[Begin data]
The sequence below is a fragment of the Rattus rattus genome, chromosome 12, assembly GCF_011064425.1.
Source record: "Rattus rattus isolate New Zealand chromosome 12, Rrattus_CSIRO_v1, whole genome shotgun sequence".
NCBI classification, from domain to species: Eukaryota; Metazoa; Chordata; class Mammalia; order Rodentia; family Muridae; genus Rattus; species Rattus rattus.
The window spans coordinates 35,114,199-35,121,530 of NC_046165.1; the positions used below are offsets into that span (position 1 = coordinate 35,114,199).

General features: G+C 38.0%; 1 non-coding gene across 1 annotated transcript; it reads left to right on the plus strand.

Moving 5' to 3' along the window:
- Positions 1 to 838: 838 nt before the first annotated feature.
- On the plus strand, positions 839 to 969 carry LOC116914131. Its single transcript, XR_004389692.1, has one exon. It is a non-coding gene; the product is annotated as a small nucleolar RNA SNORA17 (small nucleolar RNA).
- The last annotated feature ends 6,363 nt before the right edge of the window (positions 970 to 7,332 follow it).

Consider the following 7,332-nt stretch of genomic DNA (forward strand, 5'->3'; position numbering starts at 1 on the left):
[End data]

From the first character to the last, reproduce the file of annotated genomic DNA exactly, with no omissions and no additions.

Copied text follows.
The sequence below is a fragment of the Rattus rattus genome, chromosome 12, assembly GCF_011064425.1.
Source record: "Rattus rattus isolate New Zealand chromosome 12, Rrattus_CSIRO_v1, whole genome shotgun sequence".
NCBI classification, from domain to species: Eukaryota; Metazoa; Chordata; class Mammalia; order Rodentia; family Muridae; genus Rattus; species Rattus rattus.
The window spans coordinates 35,114,199-35,121,530 of NC_046165.1; the positions used below are offsets into that span (position 1 = coordinate 35,114,199).

General features: G+C 38.0%; 1 non-coding gene across 1 annotated transcript; it reads left to right on the plus strand.

Moving 5' to 3' along the window:
- Positions 1 to 838: 838 nt before the first annotated feature.
- On the plus strand, positions 839 to 969 carry LOC116914131. Its single transcript, XR_004389692.1, has one exon. It is a non-coding gene; the product is annotated as a small nucleolar RNA SNORA17 (small nucleolar RNA).
- The last annotated feature ends 6,363 nt before the right edge of the window (positions 970 to 7,332 follow it).

Consider the following 7,332-nt stretch of genomic DNA (forward strand, 5'->3'; position numbering starts at 1 on the left):